Military Spouses 'Pay It Forward' Through Financial Counseling Fellowships
A newlywed U.S. Marine corporal and his wife had their honeymoon bliss interrupted by the unthinkable — a rare form of cancer in the young bride. Far from home and away from family, and with just the 21-year-old corporal’s salary to rely on, the couple needed advice.
That’s where Meredith Lozar, herself a military spouse, stepped in. Lozar, one of some 1,400 military spouses to be awarded a FINRA Investor Education Foundation Military Spouse Fellowship, helped the young couple develop a plan to afford an experimental surgery in another state — a surgery they hoped would save the 20-year-old woman's life.
"I remember thinking, 'That's a lot to take on as a young married couple,'" Lozar said. The wife of an active-duty Marine, Lozar could relate to at least part of the couple's struggle. It'd only been a few years since she, too, lived as a newlywed in an unfamiliar place — in her case, a base in Okinawa, Japan — and grappled with making ends meet.
Fortunately for the California newlyweds, Lozar now had plenty of advice to give, because she didn't just have the benefit of life experience — she had training. Through the FINRA Foundation Military Spouse Fellowship program, Lozar earned the Accredited Financial Counselor credential.
The FINRA Investor Education Foundation created this program in partnership with the Association for Financial Counseling and Planning Education (AFCPE) 10 years ago to give military spouses an opportunity to earn a portable, career-enhancing credential. As an added benefit, the program simultaneously increased the level of financial counseling and education in the military community.
Through coursework delivered by AFCPE, and experiential hours to gain hands-on experience, Lozar developed the skill set necessary to provide one-on-one financial counseling services.
"The program is impactful and successful in terms of the mission that we set out to do 10 years ago — to empower military spouses to have a meaningful career," said Rebecca Wiggins, the executive director of the AFCPE.
A meaningful career can be especially hard to find for military spouses, who must often uproot their lives every few years when their husband or wife is assigned to a new installation. Some professions can be especially difficult to sustain careers in as certification requirements vary from state to state, and may not be open to a spouse at all if the couple is assigned to an overseas outpost. But Accredited Financial Counselors can work anywhere in the U.S. and on U.S. military bases abroad.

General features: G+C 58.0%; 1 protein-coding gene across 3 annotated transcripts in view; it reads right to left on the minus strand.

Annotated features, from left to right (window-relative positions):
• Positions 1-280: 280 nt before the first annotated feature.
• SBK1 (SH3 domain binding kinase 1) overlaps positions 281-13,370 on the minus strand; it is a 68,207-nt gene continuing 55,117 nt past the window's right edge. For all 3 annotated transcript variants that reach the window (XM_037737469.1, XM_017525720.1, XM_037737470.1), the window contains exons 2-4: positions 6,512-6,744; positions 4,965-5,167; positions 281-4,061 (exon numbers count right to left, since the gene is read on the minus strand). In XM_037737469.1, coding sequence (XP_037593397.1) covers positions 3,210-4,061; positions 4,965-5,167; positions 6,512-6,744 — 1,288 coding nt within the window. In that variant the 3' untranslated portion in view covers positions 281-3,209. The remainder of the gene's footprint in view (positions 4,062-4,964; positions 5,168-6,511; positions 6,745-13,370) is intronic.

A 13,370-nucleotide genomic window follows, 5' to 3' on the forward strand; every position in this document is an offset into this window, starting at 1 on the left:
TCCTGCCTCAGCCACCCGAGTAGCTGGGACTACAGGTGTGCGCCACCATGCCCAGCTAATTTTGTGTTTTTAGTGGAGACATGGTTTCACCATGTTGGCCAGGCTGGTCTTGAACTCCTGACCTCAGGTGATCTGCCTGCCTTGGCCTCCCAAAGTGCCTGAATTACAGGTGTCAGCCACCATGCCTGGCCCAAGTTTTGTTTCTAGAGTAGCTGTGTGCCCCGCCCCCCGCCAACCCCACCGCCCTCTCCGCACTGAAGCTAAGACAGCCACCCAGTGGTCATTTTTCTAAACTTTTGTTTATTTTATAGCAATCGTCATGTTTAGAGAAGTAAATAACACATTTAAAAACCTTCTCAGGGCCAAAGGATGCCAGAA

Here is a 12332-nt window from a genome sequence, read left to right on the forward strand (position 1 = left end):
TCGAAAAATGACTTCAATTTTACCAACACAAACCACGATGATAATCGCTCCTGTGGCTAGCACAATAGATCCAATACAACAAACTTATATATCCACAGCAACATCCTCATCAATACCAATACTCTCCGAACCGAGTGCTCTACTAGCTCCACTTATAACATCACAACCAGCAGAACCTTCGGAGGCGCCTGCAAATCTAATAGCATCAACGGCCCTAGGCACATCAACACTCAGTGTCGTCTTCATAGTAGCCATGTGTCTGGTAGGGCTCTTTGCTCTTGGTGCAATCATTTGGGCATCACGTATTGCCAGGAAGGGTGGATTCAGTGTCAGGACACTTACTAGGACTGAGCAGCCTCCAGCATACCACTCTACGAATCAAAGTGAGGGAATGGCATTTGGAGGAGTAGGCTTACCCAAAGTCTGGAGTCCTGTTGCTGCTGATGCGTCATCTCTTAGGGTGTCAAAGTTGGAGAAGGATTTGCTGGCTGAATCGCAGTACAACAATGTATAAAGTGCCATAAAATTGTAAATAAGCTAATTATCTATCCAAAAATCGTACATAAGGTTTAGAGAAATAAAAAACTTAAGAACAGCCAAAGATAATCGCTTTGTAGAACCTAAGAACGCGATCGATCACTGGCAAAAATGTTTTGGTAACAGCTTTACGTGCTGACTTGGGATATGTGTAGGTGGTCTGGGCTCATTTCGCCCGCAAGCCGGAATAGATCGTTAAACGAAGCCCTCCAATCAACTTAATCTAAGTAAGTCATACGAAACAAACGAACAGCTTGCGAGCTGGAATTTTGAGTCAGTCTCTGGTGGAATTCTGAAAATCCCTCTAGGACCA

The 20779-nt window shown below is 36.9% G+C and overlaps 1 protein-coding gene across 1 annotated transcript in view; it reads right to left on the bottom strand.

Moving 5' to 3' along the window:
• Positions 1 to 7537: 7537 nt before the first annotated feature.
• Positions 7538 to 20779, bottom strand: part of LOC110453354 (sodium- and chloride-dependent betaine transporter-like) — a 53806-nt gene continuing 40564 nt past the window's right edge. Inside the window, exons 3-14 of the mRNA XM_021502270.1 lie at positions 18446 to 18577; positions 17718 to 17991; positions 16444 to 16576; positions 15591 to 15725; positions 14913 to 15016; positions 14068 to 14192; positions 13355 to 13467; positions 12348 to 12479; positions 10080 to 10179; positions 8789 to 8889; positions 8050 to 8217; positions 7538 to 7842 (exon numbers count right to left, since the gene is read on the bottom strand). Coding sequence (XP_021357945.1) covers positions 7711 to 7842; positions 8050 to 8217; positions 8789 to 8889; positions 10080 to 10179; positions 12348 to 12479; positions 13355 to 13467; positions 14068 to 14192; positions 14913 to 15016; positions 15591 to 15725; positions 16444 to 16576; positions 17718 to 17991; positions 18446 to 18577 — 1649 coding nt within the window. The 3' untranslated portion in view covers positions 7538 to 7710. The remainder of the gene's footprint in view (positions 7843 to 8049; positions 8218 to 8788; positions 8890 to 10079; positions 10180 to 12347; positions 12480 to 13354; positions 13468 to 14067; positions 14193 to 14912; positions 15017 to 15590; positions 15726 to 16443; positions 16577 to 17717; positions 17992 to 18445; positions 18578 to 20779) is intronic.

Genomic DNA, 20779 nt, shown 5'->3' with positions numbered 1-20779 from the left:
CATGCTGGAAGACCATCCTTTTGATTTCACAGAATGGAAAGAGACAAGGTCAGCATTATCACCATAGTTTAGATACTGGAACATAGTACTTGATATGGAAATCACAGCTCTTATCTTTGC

Lozar began her career in financial counseling as a volunteer with the Navy-Marine Corps Relief Society several years prior to being awarded a fellowship in 2012. But she credits her ACF training with allowing her to develop a strong career, with three promotions in the past three years. Today, she works for the National Military Family Association, an organization dedicated to serving the families of those in uniform, as Director of Youth Initiatives
"It was just wonderful for me to be able to open some career doors as a result of the program," she said.
After completing the fellowship program, fellows are free to pursue any position they wish, but most, like Lozar, choose jobs related to helping military families.
"Military spouses have a long tradition of paying forward," said Bud Schneeweis, the head of the FINRA Investor Education Foundation’s Military Financial Readiness Project, which provides financial seminars and educational materials to military families. "The spouses have been there, and somebody helped them, so they want to help somebody else."
"We take care of our own," she said.
Military families can often use help when it comes to financial matters. Not only do military spouses face challenges earning an income, young service members must manage on low entry-level military salaries. And even with military reimbursements for moving costs, frequent transfers and deployments can take a financial toll.
The counselors who graduate from the program can help military families get to "a place of financial wellbeing," Wiggins said.
"They don't sell products, but they really have very comprehensive training around financial management and counseling theories and processes, so they can go deeper and uncover patterns" that are causing problems such as excessive debt, Wiggins said.
Counselors help families with budgeting and also finding sources of financial assistance, such as zero-interest loans and grants that are available to service members.
Lozar recommended loans and grants to the young couple in California as they prepared to temporarily move halfway across the country for the wife's treatment. The treatment proved successful and more than a year later, the couple asked for Lozar's counsel again — the wife, now healthy, was pregnant and they wanted to make room in their budget for a new baby.
"It was definitely the most remarkable case I ever had," Lozar said. "It's very rewarding to work with a service member to provide that basic financial education and see them actually apply it and change their lives."